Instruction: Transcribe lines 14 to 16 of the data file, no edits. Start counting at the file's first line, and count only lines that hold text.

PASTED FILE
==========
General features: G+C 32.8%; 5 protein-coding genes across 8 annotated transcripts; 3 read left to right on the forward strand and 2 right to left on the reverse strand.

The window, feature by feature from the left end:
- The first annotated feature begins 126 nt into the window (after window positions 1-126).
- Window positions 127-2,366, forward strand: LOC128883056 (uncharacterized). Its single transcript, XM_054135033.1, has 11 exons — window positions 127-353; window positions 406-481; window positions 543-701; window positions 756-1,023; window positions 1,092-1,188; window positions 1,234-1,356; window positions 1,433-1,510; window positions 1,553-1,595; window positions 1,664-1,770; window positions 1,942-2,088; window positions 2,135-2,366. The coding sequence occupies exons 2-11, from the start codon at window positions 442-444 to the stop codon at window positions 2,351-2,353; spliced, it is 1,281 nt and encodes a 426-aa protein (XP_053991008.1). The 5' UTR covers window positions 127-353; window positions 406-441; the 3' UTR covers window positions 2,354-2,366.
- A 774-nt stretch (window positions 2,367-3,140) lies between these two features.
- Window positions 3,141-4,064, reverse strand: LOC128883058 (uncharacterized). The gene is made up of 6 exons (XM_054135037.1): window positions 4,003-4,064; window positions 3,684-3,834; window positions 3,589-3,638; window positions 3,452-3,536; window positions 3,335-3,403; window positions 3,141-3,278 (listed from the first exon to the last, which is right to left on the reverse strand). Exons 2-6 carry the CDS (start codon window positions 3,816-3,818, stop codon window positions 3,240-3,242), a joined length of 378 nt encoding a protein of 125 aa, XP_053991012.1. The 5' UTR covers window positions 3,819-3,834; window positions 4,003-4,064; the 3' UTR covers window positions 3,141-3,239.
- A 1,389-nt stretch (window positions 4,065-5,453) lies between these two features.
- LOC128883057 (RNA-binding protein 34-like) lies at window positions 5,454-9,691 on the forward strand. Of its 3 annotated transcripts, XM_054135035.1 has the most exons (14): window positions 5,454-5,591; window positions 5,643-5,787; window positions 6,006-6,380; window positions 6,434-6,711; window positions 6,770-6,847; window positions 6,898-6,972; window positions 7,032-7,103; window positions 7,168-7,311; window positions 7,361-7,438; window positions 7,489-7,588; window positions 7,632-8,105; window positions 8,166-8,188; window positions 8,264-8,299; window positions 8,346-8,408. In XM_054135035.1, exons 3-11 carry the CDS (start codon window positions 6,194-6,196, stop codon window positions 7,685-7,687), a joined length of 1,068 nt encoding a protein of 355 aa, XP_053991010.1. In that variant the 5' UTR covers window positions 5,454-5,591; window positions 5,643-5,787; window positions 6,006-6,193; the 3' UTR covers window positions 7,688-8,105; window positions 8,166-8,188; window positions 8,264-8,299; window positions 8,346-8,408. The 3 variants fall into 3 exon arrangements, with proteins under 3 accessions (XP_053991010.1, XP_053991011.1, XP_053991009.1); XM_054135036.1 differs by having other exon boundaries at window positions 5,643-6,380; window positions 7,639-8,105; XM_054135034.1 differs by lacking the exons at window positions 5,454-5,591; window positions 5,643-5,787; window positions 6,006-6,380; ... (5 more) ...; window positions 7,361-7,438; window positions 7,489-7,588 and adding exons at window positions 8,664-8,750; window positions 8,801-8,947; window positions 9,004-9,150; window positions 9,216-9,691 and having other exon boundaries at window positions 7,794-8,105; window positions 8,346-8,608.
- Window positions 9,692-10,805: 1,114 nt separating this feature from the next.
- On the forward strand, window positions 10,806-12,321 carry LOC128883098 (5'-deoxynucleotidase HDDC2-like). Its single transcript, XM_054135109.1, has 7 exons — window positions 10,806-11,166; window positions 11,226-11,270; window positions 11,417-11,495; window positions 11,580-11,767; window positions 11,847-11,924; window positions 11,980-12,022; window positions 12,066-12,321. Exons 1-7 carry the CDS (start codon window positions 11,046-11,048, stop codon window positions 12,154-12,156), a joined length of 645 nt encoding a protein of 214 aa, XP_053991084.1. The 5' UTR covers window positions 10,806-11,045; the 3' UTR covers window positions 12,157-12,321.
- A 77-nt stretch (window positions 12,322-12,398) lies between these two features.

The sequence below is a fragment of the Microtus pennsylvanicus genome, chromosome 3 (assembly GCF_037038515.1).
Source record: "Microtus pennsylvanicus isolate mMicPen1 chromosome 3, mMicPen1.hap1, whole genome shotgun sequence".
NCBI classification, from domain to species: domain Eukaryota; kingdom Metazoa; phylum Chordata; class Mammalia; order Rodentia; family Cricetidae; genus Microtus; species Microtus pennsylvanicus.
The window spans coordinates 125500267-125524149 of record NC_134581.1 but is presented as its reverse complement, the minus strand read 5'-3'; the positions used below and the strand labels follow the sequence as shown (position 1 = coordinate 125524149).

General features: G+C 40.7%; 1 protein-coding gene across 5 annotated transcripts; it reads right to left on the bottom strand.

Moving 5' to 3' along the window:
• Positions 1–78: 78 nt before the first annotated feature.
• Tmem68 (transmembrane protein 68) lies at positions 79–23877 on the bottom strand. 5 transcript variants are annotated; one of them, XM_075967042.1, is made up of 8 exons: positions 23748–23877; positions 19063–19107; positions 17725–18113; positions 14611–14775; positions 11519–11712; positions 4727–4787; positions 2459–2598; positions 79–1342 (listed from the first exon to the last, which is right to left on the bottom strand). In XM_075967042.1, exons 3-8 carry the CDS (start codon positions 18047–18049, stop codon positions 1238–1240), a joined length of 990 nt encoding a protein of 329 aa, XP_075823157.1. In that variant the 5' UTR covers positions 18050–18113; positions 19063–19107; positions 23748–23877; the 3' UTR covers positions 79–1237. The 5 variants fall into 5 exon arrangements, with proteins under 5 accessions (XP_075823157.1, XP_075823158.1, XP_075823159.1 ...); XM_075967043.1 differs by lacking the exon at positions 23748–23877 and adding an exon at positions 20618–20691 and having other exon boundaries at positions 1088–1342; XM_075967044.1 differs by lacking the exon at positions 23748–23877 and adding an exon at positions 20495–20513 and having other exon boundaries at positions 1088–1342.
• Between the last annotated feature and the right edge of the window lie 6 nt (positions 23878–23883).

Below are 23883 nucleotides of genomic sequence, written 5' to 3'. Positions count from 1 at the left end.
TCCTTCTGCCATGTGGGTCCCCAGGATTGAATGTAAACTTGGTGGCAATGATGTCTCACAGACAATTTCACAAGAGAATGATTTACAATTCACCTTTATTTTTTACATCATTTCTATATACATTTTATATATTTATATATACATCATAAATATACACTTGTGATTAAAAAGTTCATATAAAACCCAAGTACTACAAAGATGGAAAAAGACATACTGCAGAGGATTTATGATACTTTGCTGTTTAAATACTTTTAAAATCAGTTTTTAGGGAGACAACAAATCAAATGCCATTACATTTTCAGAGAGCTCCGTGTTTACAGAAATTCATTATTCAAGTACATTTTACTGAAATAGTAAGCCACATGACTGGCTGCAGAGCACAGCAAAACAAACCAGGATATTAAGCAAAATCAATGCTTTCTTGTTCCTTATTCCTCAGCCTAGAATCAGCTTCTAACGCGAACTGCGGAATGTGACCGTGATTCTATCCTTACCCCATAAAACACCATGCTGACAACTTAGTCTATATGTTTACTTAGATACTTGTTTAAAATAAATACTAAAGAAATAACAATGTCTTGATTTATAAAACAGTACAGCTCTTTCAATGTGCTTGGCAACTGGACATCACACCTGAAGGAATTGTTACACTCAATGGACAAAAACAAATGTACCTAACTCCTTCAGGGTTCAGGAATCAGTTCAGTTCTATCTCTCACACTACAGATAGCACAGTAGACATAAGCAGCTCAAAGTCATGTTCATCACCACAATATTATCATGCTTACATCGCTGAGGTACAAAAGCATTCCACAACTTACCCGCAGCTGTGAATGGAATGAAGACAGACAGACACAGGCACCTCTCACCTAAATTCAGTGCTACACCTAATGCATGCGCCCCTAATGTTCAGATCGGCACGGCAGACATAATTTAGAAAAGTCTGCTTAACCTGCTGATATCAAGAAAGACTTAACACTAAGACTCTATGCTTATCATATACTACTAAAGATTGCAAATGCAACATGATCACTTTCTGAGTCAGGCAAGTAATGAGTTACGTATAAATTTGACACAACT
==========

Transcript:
NCBI classification, from domain to species: domain Eukaryota; kingdom Metazoa; phylum Chordata; class Mammalia; order Rodentia; family Cricetidae; genus Microtus; species Microtus pennsylvanicus.
The window spans coordinates 125500267-125524149 of record NC_134581.1 but is presented as its reverse complement, the minus strand read 5'-3'; the positions used below and the strand labels follow the sequence as shown (position 1 = coordinate 125524149).

General features: G+C 40.7%; 1 protein-coding gene across 5 annotated transcripts; it reads right to left on the bottom strand.